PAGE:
A representation of Jupiter’s four largest moons Europa, Lo, Ganymede and Callisto Picture: Pixabay
Jupiter is the fifth planet from the Sun and the largest in the Solar System and is one of the gas giants. It is the third-brightest natural object in the night sky (after the moon and Venus) and is named after a Roman god. Jupiter has 79 known natural satellites (53 have been named and 26 are still waiting for official names) of these 60 are less than 10km wide. They can be classified into three different categories, Inner, Outer and Galilean.
The inner moons are those which orbit closest to Jupiter and they are sometimes known as the Amalthea group. This category includes moons such as Metis, Adrastea, Amalthea, and Thebe. The other moons are known as irregular moons due to their eccentric and distant orbit paths. These are the furthest from Jupiter and are considerably smaller objects. It is thought that many of these moons are captured asteroids pulled in by the gravitational forces of Jupiter.
The third classification of the moons of Jupiter are the Galilean moons which are the largest four moons of Jupiter; Io, Europa, Ganymede and Callisto. These were discovered by Galileo in 1610 (hence where the name comes from). They each have a radius larger than any of the dwarf planets and they are some of the largest objects in the solar system outside of the eight planets.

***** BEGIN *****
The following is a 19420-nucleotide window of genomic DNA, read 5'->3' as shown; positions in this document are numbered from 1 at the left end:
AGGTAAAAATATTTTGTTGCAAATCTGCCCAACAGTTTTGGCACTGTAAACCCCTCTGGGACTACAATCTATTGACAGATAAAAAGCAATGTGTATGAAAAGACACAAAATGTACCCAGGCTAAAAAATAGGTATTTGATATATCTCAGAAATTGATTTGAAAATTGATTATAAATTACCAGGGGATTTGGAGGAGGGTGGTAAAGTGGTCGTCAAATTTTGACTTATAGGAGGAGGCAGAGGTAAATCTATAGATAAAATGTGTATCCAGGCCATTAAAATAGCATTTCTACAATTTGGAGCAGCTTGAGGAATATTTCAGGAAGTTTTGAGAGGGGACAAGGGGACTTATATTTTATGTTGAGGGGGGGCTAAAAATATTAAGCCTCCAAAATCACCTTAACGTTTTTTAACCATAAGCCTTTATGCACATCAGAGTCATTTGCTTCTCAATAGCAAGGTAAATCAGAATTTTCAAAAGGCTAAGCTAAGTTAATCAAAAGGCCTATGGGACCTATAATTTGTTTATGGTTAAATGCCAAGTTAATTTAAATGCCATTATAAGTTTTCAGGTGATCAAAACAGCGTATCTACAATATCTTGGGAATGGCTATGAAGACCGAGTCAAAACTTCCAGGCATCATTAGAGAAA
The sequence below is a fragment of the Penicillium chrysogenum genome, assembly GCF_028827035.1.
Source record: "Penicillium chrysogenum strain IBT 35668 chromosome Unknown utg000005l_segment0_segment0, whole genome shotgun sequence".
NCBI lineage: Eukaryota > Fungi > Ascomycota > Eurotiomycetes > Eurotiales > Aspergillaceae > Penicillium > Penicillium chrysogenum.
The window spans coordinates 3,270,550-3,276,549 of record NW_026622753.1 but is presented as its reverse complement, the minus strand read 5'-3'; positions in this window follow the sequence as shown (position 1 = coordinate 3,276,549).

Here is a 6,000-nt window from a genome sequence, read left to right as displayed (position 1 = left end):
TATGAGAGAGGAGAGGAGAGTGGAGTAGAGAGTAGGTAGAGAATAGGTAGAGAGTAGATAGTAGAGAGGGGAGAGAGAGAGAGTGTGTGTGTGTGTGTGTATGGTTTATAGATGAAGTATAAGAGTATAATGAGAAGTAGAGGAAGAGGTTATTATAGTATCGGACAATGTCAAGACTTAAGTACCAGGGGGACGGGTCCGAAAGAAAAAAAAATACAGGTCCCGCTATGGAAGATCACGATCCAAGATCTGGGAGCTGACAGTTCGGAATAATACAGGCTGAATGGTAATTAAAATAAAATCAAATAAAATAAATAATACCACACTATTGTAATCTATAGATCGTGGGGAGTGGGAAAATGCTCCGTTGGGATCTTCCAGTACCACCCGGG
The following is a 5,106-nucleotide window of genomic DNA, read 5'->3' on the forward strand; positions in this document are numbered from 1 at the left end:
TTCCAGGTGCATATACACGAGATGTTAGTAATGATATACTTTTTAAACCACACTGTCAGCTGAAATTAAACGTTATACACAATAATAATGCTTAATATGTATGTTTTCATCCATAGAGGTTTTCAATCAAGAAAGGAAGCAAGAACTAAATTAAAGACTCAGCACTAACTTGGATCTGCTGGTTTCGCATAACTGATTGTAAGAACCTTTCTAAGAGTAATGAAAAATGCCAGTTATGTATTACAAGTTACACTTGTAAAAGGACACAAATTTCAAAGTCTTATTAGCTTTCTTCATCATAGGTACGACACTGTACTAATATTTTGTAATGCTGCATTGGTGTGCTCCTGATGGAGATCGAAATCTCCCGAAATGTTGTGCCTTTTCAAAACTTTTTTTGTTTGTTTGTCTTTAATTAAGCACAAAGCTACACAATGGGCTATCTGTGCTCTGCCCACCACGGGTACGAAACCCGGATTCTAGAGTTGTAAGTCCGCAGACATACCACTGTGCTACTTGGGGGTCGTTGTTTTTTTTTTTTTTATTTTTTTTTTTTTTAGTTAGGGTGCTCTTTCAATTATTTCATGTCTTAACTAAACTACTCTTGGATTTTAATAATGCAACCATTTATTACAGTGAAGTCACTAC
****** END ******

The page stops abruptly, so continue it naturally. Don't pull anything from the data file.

Io is the most volcanically active body in the solar system and its surface is a colourful collaboration of different forms of sulphur. The immense gravitational pull of Jupiter causes gravity pulled tides on the surface of Io that can rise up to 100meters high that end up creating enough heat for the volcanic activity to drive off any water. The surface of Europa is covered in mostly water ice, with evidence of this suggesting that it may be covering an ocean of water/slushy ice. In-fact it is thought that there may be as mush as twice the amount of water on Europa compared to Earth. Ganymede is the largest moon within our solar system, indeed it actually is larger than the planet Mercury. The size of this moon means that it is large enough to actually generate its own magnetic field. Callisto is the second largest moon orbiting Jupiter and the third largest overall in the solar system.
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